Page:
The input signal 12, in this example the STROBE signal, is received by receiver buffer 38 and passed to the variable delay circuit 28 which also employs another voltage control delay line 40 that is commonly controlled by the same delay control signal 26. Since printed circuit board layouts and on chip layouts can add additional delays, the multiplexer 42 and phase shifted output signal drive buffer 44 are used as a delay stage to vary a delay setting of the variable delay circuit 28 to allow selection of delay to compensate for additional printed circuit board layout delays, if desired. A control register 46 is used to control select lines 48 to select the amount of delay required to provide a quarter clock delay or phase shift between the input signal 12 and the shifted signal 50. This allows a type of step control to accurately obtain the requisite STROBE signal in the receiving circuit once the circuit board has been laid out.
As shown, the signal phase shifting circuit 10 can be considered to have a delay lock loop with two voltage control delay lines 40 and 37. Both of them are controlled by the same delay control voltage 26 and they are made of the same delay elements except the voltage control delay line 37 has four times the number of delay elements as the delay line 40. The shorter delay line is used to delay the STROBE signal by a quarter of the memory clock period. Accordingly, since the STROBE signal has the same frequency as the memory clock, and since each STROBE signal represents one valid data cycle, the “quarter delay” will place the STROBE signal in the middle of the data window.
A problem arises since the multiplexer 42 and buffer 44 can shift over temperature and at high frequencies, thereby destabilizing the signal phase shifting required for the STROBE signal.
Another approach may be to have a separate strobe line for every data pad to duplicate the delay chain for every data line. However, a problem can arise due to the phase shift in the STROBE signal and would drastically increase the complexity in fabrication costs of the device. It is desirable to have a constant offset regardless of the supply voltage variations, temperature variations and fabrication process variations.
Accordingly, a need exists for an improved apparatus to facilitate double data rate signaling.
The invention will be more readily understood with reference to the following drawings wherein:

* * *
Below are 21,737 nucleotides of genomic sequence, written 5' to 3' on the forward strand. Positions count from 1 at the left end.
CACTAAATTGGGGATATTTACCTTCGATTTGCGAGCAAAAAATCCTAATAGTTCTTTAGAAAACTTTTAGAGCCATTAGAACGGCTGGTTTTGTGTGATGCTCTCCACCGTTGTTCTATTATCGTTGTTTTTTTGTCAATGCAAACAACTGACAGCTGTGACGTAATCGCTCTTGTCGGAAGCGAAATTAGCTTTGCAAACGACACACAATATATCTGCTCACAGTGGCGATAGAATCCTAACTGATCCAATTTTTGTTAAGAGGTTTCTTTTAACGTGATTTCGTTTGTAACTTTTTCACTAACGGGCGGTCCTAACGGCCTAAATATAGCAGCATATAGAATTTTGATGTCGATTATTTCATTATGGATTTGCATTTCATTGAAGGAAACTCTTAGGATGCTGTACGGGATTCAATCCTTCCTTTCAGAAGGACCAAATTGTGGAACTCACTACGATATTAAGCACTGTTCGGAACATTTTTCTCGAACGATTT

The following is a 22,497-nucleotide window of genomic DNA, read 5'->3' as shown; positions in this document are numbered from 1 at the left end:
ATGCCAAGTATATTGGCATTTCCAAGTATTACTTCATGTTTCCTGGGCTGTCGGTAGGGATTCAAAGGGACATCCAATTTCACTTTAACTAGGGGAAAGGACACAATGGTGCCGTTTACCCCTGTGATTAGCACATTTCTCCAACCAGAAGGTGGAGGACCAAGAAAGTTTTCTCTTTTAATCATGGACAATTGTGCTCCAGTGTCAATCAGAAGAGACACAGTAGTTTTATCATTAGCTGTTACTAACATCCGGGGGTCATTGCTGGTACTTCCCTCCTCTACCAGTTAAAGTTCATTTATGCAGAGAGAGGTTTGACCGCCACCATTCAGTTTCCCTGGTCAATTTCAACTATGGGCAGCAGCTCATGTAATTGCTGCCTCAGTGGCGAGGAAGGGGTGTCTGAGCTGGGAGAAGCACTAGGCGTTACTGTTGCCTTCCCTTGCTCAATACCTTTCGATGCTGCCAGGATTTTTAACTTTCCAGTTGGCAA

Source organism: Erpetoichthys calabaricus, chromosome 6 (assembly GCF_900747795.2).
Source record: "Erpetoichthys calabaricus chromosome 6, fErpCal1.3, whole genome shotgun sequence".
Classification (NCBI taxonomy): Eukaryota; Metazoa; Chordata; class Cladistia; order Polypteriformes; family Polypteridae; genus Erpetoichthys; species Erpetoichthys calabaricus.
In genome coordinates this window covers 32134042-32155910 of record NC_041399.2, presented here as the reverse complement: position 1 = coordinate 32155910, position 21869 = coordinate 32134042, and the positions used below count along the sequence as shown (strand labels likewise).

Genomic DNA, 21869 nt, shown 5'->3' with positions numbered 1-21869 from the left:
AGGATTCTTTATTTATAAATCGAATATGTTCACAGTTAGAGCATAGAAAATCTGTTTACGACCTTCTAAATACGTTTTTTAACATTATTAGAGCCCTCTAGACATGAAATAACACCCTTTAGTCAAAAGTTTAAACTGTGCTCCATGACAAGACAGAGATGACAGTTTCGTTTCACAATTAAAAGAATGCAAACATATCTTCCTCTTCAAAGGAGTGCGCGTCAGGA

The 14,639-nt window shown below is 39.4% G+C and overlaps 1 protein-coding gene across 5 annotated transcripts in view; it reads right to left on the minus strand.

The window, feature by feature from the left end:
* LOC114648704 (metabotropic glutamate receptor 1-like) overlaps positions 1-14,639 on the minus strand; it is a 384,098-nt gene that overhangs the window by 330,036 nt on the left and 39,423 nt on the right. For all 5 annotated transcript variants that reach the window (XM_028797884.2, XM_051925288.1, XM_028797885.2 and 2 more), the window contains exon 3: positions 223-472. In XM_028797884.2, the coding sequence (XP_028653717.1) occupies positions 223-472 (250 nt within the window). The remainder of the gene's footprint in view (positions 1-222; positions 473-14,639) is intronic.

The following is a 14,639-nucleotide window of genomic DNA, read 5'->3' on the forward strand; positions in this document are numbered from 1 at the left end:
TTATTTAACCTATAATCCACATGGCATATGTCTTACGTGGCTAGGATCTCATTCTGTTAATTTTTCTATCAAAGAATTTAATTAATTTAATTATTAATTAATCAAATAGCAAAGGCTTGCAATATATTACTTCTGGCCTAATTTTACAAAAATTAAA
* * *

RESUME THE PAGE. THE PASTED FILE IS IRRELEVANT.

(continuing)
A signal phase shifting circuit shifts the phase of an input signal, such as a STROBE signal, based on a reference signal, such as a CLOCK signal, to facilitate, for example, receiving of double data rate data. The signal phase shifting circuit includes a reference signal period dividing circuit having a feedback delay matching array operatively coupled to one of a plurality of voltage control delay lines (VCDL). The signal phase shifting circuit also includes a variable delay circuit that provides a phase shifted output signal, such as a phase shifted STROBE signal, that includes a delay stage and a phase shifted output signal drive buffer coupled to the delay stage, such as a voltage control delay line. The feedback delay matching array includes a plurality of serially coupled buffer stages operatively coupled to compensate for delay variations associated with the phase shifted output signal drive buffer in the variable delay circuit. Accordingly, a more stable STROBE signal phase shift occurs that is less sensitive to temperature and voltage variations while still allowing the compensation of delay due to, for example, printed circuit board layout delays and other delays.
The reference signal period dividing circuit 202 includes a first input 212 that receives the reference signal 20, such as a CLOCK signal, a second input 214 that receives the feedback control signal 210. The phase shift generating circuit 22 is operatively responsive to the reference signal 20 and to the feedback control signal 210 to phase shift the reference signal 20 to produce the phase shifted reference signal 208.
The signal phase shifting circuit 200 also includes the variable delay circuit 40 that includes an input 220 that receives the input signal 12, such as the STROBE signal. The variable delay circuit 40 is also operatively responsive to the delay control signal 222 produced by the phase shift generating circuit 22 to vary the delay provided by the variable delay circuit 40.